Oct. 30, 2015: Working in severe weather conditions is a common experience in Antarctica. We landed under clear but hazy skies, weather conditions about -5°F with 15-20 knot winds. Over the next two hours, conditions worsened to -15°F with 40 knot winds. When visibility dropped to 50ft, the pilot ordered a rapid pullout, leaving the station’s servicing unfinished.
Friday, 3 November 2015 Anja and Jerry drove out on the Castle Rock loop road with Paul Carpenter, Chief Engineer at PASSCAL, to their test “facility” today to install a couple of seismometers for testing and burn-in. PASSCAL (Portable Array Seismic Studies of the Continental Lithosphere) is the group from New Mexico who are providing the seismometers and data loggers that … Read More
Reading this blog you might have recognized that we have a lot of time because we can’t fly due to the current weather conditions. However, we collected some of the data loggers by now and started to analyze the data. Nevertheless, there is some time for recreation with lots of opportunities around McMurdo! The big board on the way to the mess room … Read More
Nov. 3, 2015: Just returned from our two-day survival “Shakedown,” (It used to be called Happy “Camper,” for some unknown reason). This course is a two-day (one-night) course in surviving on the Ice while awaiting rescue. This course is required of all groups heading out into the “deep field” camps. It started out with a two-hour lecture at the Science … Read More
To be able to reach our stations on the Ross Ice Shelf we have to fly with a Twin Otter. Every morning we are ready at 7 am and wait for the phone call that confirms our flight. After 4 days of being ready and eventually hanging around at the office because we didn’t fly we finally took off to go to … Read More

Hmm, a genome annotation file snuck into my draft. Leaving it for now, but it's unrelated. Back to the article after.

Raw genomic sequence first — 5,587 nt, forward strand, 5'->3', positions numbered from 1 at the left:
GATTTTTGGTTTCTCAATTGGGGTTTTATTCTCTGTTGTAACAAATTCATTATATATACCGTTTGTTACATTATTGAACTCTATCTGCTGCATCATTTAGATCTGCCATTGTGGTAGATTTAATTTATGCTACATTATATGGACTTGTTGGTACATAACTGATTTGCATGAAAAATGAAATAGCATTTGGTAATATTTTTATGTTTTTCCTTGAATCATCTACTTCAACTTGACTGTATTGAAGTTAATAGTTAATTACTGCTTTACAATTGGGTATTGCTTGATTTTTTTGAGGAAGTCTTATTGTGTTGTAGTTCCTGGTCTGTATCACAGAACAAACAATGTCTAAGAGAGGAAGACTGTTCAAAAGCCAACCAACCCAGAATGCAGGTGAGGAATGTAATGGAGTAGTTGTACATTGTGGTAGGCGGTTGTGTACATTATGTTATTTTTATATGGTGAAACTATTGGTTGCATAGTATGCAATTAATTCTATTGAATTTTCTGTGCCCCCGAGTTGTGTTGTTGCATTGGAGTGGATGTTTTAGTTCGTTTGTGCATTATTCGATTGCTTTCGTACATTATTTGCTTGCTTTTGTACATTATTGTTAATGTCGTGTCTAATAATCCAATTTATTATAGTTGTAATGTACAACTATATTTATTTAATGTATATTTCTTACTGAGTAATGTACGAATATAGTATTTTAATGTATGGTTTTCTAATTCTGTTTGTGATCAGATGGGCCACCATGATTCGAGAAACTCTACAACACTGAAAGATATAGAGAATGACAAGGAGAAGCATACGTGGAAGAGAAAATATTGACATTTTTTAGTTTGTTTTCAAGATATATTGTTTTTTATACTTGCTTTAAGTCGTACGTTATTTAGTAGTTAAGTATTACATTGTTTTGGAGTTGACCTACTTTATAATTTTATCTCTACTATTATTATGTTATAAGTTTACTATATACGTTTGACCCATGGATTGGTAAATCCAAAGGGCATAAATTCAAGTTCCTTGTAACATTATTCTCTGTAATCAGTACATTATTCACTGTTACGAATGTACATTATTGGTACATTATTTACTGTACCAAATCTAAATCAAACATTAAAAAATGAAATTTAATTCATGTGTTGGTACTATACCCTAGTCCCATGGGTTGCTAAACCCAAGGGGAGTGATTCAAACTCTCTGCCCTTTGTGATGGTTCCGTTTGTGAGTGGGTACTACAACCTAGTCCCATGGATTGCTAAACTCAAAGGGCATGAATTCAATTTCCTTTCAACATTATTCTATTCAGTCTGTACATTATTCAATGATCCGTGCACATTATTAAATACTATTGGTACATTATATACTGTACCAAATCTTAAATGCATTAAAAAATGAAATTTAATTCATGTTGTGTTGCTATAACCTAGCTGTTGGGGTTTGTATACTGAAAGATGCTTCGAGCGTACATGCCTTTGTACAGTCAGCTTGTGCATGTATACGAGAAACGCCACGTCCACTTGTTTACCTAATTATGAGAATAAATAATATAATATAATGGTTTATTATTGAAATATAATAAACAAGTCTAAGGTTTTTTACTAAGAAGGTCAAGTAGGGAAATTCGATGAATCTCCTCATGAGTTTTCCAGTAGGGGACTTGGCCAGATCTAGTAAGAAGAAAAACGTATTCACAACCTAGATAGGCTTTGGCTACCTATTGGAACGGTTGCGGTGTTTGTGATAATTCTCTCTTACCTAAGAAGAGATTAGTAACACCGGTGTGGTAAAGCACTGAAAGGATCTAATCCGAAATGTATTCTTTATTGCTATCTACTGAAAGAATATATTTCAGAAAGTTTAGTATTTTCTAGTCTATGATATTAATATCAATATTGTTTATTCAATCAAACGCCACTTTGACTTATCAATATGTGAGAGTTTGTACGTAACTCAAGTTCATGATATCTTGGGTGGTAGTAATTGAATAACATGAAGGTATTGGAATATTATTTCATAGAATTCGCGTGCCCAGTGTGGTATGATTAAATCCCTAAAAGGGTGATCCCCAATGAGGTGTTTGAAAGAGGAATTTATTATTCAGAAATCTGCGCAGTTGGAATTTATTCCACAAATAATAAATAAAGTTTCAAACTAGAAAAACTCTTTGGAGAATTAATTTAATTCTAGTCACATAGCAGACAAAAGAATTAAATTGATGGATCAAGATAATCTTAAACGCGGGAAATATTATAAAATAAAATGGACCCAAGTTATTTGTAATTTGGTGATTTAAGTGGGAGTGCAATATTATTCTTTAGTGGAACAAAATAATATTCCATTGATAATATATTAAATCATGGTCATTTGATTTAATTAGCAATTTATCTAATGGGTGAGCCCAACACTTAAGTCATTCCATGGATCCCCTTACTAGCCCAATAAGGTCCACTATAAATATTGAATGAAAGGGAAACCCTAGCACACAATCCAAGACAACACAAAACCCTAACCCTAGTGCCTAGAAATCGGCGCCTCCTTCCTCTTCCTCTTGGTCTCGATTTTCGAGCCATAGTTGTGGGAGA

San Diego -> Los Angeles -> Sydney -> Christchurch, NZ (25 hours of flying) Made it to Christchurch and the next morning arrived at the US Antarctic Program (USAP) offices for a preliminary briefing (only one of many to come) and to be outfitted with our ECW (Extreme Cold Weather) gear at the Clothing Distribution Center (CDC) in a small … Read More
At the edge of the Ross Ice Shelf the a vertical wall about 40 m tall rise up. Ice has a density 9/10 of water, so 90% of the ice is below seawater.
The first 2 weeks in Antarctica was focused on general training, driving snowmobiles, camping etc. We here became friends with Geophysicist Andrew Slater, who has a well-written blog on our work. http://penguinchasing.blogspot.dk/2014/11/science-seismology-on-ross-ice-shelf.html
Photos by PI Ralph Stephen, Woods Hole Oceanographic Institution.